Binding kinetics of glycoprotein interactions using surface plasmon resonance

Surface plasmon resonance (SPR) can be used to analyze all types of interactions ranging from protein-protein, protein-small molecule, protein-nucleic acid, protein-aptamer, protein-lipid, carbohydrate-protein (carbohydrate-lectin) , carbohydrate-carbohydrate and many more. One area of research is the study of glycoprotein binding kinetics, and many scientists are implementing techniques such as SPR to define the kinetic constants of these types of interactions.

Figure 1. Binding curves of Con A binding to glycan using OpenSPR

Why do we study carbohydrate interactions?

Carbohydrate-protein interactions are important for key processes in biological systems including cell-cell recognition, endocytosis, phagocytosis, signal transduction, and modulating intracellular traffic. Proteins that build to carbohydrates are called lectins and are found in animals, plants and microorganisms. Glycoproteins and glycolipids are proteins and lipids that have oligosaccharide chains (glycans) attached to them, and these are the carbohydrates that lectins bind to. The carbohydrates are attached to proteins during a cotranslational or posttranslational modification called glycosylation. The glycan chains are important for recognition processes in biological systems.

The cell membrane: Carbohydrates attached to proteins and lipids are important for cell recognition

Why do researchers use SPR to characterize carbohydrate-protein interactions?

Determining the binding kinetics and affinity of carbohydrate-protein interactions is important for understanding how lectins modulate signal processes in biological systems. Techniques such as quartz crystal microbalance (QCM), enzyme-linked lectin assays (ELLAs), NMR in conjunction with isothermal calorimetry (ITC) and fluorescence spectroscopy have been used to study these interactions. Many of these techniques require complex labelling steps or expensive, complex instrumentation. In recent years, many researchers have turned to benchtop surface plasmon resonance (SPR) to characterize their carbohydrate-lectin interactions as a user-friendly and low maintenance solution. SPR is a label-free technology which allows researchers to quantitatively analyze binding between two biomolecules. SPR technology allows us to determine the kon, koff and KD of interactions, providing deeper insight into binding events compared to other techniques that only give endpoint measurements.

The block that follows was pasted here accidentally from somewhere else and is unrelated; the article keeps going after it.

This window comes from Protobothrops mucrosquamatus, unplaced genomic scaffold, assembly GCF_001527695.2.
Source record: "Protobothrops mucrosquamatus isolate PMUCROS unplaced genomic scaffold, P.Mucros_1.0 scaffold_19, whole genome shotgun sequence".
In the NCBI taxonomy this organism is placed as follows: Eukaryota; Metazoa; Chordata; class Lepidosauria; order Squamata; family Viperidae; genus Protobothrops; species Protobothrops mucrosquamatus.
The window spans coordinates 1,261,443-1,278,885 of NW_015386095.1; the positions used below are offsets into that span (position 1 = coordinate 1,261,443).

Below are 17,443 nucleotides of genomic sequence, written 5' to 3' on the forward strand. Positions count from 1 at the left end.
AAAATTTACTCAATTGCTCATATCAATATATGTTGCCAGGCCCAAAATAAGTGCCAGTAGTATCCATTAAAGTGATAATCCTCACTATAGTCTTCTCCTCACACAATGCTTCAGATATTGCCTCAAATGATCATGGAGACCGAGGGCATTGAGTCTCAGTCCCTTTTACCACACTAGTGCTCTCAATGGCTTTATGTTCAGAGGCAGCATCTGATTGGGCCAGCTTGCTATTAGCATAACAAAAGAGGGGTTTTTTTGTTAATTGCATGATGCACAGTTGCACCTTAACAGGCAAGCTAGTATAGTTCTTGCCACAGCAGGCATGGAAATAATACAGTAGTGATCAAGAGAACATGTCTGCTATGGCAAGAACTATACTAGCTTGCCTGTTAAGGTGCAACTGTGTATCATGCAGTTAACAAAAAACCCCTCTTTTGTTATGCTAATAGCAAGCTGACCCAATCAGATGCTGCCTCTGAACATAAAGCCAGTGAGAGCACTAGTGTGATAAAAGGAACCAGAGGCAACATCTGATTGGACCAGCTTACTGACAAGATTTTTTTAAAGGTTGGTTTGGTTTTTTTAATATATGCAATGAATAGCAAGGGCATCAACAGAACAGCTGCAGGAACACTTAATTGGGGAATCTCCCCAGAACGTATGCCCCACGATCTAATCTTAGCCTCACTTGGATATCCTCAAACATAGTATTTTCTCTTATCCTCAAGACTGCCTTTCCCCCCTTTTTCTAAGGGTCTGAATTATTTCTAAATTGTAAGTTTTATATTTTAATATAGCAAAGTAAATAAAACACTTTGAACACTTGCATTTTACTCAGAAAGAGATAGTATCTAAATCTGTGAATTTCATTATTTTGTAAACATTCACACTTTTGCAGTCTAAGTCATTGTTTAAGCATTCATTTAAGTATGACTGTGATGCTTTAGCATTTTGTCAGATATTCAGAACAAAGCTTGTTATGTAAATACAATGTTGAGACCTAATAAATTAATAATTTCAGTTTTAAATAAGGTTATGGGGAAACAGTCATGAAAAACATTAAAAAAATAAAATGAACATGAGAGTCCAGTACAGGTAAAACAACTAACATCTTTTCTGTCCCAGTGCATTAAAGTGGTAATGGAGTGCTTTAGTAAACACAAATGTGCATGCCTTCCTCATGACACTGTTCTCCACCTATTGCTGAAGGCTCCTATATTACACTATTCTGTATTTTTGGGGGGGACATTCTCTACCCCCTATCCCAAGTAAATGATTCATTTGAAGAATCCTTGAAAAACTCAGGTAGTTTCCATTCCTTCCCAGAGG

Example of a lectin (carbohydrate binding protein) interaction analyze using OpenSPR™

Below is an example of how OpenSPR™ was used to characterize the binding kinetics of a lectin-glycan interaction. OpenSPR sensor chips were activated with a glycan coating and the interaction between the glycan and concanavalin A (con A) was measured. The glycan coating immobilized on the sensor chips is composed of oligosaccharide chains that you would find attached to a glycoprotein in a biological system. Con A is a lectin that binds to a number of sugars, glycoproteins, and glycolipids. Three concentrations of Con A were tested and the binding kinetics and affinity were determined using a bivalent binding model. This illustrates the value of surface plasmon resonance analysis in such applications as the strength of the interaction between the glycan and lectin can be easily determined. You can find the full study here.

Figure 1. Binding curves of Con A binding to glycan using OpenSPR

M.J. Linman et al. “Surface Plasmon Resonance Study of Protein-Carbohydrate Interactions using Biotinylated Sialosides.” Anal Chem, Vol. 80, pp. 4007-4013, 2008.

Find out how benchtop SPR can help you publish sooner:

Speak to an application scientist